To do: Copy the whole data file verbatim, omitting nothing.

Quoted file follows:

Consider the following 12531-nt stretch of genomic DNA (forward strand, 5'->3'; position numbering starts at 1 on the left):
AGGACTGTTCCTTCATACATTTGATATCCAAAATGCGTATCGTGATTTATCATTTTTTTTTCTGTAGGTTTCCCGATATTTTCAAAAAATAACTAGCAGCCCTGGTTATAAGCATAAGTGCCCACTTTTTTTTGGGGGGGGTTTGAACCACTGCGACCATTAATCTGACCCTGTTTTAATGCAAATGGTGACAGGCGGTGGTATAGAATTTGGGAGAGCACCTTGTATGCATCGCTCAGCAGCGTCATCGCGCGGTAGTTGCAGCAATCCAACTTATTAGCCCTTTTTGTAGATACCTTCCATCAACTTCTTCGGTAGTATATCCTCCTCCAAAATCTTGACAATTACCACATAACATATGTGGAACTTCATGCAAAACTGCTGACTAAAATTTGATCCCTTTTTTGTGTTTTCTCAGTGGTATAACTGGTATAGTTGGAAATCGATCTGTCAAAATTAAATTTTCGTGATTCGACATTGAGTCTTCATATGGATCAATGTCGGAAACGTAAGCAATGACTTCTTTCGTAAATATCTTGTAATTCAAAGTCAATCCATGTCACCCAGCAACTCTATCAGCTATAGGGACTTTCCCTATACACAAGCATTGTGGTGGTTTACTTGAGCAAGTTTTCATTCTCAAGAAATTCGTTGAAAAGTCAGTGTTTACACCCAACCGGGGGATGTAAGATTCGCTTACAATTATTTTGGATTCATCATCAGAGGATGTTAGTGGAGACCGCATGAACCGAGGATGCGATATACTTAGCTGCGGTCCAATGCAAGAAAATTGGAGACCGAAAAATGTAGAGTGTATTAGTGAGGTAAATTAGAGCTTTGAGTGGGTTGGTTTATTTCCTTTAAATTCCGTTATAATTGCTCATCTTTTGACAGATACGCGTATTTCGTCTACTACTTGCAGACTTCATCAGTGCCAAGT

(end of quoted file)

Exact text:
Consider the following 12531-nt stretch of genomic DNA (forward strand, 5'->3'; position numbering starts at 1 on the left):
AGGACTGTTCCTTCATACATTTGATATCCAAAATGCGTATCGTGATTTATCATTTTTTTTTCTGTAGGTTTCCCGATATTTTCAAAAAATAACTAGCAGCCCTGGTTATAAGCATAAGTGCCCACTTTTTTTTGGGGGGGGTTTGAACCACTGCGACCATTAATCTGACCCTGTTTTAATGCAAATGGTGACAGGCGGTGGTATAGAATTTGGGAGAGCACCTTGTATGCATCGCTCAGCAGCGTCATCGCGCGGTAGTTGCAGCAATCCAACTTATTAGCCCTTTTTGTAGATACCTTCCATCAACTTCTTCGGTAGTATATCCTCCTCCAAAATCTTGACAATTACCACATAACATATGTGGAACTTCATGCAAAACTGCTGACTAAAATTTGATCCCTTTTTTGTGTTTTCTCAGTGGTATAACTGGTATAGTTGGAAATCGATCTGTCAAAATTAAATTTTCGTGATTCGACATTGAGTCTTCATATGGATCAATGTCGGAAACGTAAGCAATGACTTCTTTCGTAAATATCTTGTAATTCAAAGTCAATCCATGTCACCCAGCAACTCTATCAGCTATAGGGACTTTCCCTATACACAAGCATTGTGGTGGTTTACTTGAGCAAGTTTTCATTCTCAAGAAATTCGTTGAAAAGTCAGTGTTTACACCCAACCGGGGGATGTAAGATTCGCTTACAATTATTTTGGATTCATCATCAGAGGATGTTAGTGGAGACCGCATGAACCGAGGATGCGATATACTTAGCTGCGGTCCAATGCAAGAAAATTGGAGACCGAAAAATGTAGAGTGTATTAGTGAGGTAAATTAGAGCTTTGAGTGGGTTGGTTTATTTCCTTTAAATTCCGTTATAATTGCTCATCTTTTGACAGATACGCGTATTTCGTCTACTACTTGCAGACTTCATCAGTGCCAAGT